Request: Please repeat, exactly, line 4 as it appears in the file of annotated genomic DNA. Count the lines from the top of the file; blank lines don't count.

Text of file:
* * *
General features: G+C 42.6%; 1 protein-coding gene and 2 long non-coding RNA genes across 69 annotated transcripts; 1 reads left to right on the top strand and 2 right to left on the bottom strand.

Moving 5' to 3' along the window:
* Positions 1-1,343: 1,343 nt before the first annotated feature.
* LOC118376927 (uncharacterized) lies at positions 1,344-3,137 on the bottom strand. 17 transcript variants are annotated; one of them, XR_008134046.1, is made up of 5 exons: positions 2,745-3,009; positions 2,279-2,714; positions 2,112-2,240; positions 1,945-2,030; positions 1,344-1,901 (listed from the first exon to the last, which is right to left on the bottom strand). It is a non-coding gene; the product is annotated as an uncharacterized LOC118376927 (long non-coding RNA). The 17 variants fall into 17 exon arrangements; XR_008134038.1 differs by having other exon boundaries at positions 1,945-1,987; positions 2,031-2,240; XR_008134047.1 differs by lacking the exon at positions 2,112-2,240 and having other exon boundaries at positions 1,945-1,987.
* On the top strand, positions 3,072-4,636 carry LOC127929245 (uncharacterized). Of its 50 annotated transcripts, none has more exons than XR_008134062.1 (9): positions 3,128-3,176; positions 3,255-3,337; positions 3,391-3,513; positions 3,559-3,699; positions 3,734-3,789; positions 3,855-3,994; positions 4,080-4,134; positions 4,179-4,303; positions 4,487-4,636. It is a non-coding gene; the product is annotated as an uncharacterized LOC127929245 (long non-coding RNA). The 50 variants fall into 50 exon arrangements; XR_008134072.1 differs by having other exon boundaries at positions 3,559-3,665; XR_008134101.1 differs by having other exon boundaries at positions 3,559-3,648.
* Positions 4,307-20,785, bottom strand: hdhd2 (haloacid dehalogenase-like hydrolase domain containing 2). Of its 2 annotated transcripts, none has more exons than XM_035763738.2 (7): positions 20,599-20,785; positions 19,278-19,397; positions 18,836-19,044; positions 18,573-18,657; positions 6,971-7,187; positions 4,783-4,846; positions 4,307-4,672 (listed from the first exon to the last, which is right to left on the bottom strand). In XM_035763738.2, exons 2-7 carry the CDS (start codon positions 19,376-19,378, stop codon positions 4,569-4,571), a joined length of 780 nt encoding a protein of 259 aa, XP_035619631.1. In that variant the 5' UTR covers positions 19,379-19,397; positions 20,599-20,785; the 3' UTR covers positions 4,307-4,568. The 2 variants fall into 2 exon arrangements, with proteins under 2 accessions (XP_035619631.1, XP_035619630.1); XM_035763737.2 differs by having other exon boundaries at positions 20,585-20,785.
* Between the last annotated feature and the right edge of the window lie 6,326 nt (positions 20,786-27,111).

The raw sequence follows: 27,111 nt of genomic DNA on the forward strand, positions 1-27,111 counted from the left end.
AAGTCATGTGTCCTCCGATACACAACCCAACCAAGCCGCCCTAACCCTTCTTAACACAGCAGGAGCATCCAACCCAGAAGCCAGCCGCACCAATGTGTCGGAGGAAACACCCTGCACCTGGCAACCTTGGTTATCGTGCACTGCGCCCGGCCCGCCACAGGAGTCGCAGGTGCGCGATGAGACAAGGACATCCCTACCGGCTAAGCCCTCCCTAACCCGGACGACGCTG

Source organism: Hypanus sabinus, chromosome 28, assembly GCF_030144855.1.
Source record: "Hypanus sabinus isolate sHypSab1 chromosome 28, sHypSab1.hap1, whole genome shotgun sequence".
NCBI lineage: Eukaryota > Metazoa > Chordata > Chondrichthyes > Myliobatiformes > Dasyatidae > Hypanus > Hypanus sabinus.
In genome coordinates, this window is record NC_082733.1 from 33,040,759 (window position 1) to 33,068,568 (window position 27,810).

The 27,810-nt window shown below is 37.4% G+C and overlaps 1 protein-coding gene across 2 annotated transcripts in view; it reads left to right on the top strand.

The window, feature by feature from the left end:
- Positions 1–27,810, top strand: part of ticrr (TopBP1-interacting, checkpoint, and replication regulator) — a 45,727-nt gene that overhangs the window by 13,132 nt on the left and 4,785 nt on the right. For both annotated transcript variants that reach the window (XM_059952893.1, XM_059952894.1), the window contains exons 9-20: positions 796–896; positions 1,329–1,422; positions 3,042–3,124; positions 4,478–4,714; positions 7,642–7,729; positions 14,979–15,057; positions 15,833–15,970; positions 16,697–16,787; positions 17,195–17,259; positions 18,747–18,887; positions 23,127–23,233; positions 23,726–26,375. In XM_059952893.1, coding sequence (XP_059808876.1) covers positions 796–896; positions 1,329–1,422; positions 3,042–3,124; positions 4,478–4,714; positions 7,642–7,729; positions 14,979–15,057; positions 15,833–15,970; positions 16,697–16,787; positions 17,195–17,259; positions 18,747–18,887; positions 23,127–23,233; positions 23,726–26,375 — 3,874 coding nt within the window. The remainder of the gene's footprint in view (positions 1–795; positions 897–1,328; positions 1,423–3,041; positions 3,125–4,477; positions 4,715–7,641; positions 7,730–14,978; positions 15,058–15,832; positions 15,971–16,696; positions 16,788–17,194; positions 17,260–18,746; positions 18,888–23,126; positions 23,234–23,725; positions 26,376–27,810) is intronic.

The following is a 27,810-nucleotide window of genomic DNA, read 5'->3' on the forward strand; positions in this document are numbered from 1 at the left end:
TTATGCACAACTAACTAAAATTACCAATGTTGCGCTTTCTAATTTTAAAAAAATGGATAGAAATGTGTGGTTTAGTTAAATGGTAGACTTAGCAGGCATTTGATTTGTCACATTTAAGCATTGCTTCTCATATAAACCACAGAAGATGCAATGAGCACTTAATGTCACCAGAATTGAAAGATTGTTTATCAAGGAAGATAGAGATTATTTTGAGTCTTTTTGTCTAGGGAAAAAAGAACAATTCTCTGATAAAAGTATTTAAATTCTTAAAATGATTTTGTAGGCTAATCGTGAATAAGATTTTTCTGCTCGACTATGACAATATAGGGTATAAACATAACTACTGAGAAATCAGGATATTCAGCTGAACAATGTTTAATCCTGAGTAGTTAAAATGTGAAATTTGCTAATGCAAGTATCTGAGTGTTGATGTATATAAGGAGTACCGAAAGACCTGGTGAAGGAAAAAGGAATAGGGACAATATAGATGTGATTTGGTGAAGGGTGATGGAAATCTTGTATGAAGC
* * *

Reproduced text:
* LOC118376927 (uncharacterized) lies at positions 1,344-3,137 on the bottom strand. 17 transcript variants are annotated; one of them, XR_008134046.1, is made up of 5 exons: positions 2,745-3,009; positions 2,279-2,714; positions 2,112-2,240; positions 1,945-2,030; positions 1,344-1,901 (listed from the first exon to the last, which is right to left on the bottom strand). It is a non-coding gene; the product is annotated as an uncharacterized LOC118376927 (long non-coding RNA). The 17 variants fall into 17 exon arrangements; XR_008134038.1 differs by having other exon boundaries at positions 1,945-1,987; positions 2,031-2,240; XR_008134047.1 differs by lacking the exon at positions 2,112-2,240 and having other exon boundaries at positions 1,945-1,987.